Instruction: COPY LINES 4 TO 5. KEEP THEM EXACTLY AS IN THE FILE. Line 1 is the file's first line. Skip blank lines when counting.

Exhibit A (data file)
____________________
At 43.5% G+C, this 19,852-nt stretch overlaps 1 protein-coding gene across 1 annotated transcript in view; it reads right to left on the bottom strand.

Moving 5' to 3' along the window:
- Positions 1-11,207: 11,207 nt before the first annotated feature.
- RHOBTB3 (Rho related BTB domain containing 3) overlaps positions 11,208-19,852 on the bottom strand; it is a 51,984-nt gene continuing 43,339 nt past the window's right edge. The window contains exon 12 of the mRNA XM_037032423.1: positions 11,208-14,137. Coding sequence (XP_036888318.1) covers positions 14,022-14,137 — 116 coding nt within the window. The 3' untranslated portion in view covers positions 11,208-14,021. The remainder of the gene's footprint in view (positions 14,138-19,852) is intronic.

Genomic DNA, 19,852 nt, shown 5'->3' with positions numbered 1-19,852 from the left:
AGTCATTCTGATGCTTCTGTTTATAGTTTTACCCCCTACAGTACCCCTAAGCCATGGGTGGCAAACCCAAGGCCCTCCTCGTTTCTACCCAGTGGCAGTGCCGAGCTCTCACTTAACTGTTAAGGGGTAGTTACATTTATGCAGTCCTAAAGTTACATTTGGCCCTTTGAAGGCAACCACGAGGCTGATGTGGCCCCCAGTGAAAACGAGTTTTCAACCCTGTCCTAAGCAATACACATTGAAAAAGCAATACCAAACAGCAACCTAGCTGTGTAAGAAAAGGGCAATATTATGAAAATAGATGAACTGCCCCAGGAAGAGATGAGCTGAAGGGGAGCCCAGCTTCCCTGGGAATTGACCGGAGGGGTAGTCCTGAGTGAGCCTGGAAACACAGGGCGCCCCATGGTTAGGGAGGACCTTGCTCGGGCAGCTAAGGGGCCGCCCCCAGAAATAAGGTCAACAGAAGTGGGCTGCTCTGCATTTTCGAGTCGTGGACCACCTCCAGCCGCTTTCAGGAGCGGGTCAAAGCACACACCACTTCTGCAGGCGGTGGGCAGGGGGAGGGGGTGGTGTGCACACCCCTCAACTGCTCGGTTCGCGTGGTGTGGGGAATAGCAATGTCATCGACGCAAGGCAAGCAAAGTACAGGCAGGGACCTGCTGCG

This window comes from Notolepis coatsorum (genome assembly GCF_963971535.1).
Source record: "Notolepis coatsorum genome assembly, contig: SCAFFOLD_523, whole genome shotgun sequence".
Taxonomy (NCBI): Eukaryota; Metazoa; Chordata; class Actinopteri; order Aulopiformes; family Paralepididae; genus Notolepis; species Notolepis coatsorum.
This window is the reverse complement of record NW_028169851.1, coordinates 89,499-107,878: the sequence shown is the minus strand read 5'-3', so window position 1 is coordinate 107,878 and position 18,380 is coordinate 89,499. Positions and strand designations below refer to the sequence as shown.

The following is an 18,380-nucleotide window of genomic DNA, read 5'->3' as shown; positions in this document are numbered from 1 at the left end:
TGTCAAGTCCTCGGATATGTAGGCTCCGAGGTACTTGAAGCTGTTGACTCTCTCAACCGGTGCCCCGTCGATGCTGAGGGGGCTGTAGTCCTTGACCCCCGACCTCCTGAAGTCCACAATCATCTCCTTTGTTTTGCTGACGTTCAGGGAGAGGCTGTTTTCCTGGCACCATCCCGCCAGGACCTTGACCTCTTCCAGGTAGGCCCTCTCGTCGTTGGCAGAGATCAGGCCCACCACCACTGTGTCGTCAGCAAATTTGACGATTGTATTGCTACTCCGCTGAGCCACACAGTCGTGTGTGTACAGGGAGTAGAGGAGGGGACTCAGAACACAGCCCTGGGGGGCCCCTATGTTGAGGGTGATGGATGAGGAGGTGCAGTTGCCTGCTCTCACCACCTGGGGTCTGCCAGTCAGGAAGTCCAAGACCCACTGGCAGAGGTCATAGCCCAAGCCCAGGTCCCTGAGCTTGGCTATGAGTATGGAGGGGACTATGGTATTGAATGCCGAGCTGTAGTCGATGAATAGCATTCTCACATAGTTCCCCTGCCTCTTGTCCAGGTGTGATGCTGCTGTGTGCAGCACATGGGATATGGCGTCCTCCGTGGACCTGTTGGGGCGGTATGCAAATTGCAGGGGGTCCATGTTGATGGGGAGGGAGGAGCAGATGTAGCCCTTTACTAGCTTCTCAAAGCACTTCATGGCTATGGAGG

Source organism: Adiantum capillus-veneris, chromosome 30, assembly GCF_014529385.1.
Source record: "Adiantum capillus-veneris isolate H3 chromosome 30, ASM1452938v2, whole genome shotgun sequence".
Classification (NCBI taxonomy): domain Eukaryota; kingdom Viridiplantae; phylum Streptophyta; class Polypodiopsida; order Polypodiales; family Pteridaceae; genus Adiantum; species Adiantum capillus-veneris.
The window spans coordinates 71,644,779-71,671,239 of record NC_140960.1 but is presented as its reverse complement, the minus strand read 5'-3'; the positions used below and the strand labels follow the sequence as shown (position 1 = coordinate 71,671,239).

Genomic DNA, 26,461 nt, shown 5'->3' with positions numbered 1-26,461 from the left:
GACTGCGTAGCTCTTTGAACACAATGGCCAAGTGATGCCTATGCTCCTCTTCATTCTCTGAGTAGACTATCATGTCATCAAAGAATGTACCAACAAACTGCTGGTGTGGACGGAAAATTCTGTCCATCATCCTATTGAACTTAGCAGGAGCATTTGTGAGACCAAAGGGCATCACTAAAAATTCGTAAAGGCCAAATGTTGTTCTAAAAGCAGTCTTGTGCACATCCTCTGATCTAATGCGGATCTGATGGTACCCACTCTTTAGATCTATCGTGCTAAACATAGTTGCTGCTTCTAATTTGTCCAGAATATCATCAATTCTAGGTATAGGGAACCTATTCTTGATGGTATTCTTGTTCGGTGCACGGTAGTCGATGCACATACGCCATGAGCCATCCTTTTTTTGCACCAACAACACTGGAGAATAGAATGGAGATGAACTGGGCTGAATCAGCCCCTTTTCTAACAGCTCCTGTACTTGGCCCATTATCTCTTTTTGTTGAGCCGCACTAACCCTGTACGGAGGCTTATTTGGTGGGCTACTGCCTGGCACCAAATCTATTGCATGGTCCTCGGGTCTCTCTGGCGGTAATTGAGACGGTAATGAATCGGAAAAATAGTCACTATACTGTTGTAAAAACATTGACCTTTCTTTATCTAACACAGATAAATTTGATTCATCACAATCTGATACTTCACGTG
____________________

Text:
- RHOBTB3 (Rho related BTB domain containing 3) overlaps positions 11,208-19,852 on the bottom strand; it is a 51,984-nt gene continuing 43,339 nt past the window's right edge. The window contains exon 12 of the mRNA XM_037032423.1: positions 11,208-14,137. Coding sequence (XP_036888318.1) covers positions 14,022-14,137 — 116 coding nt within the window. The 3' untranslated portion in view covers positions 11,208-14,021. The remainder of the gene's footprint in view (positions 14,138-19,852) is intronic.

Genomic DNA, 19,852 nt, shown 5'->3' with positions numbered 1-19,852 from the left: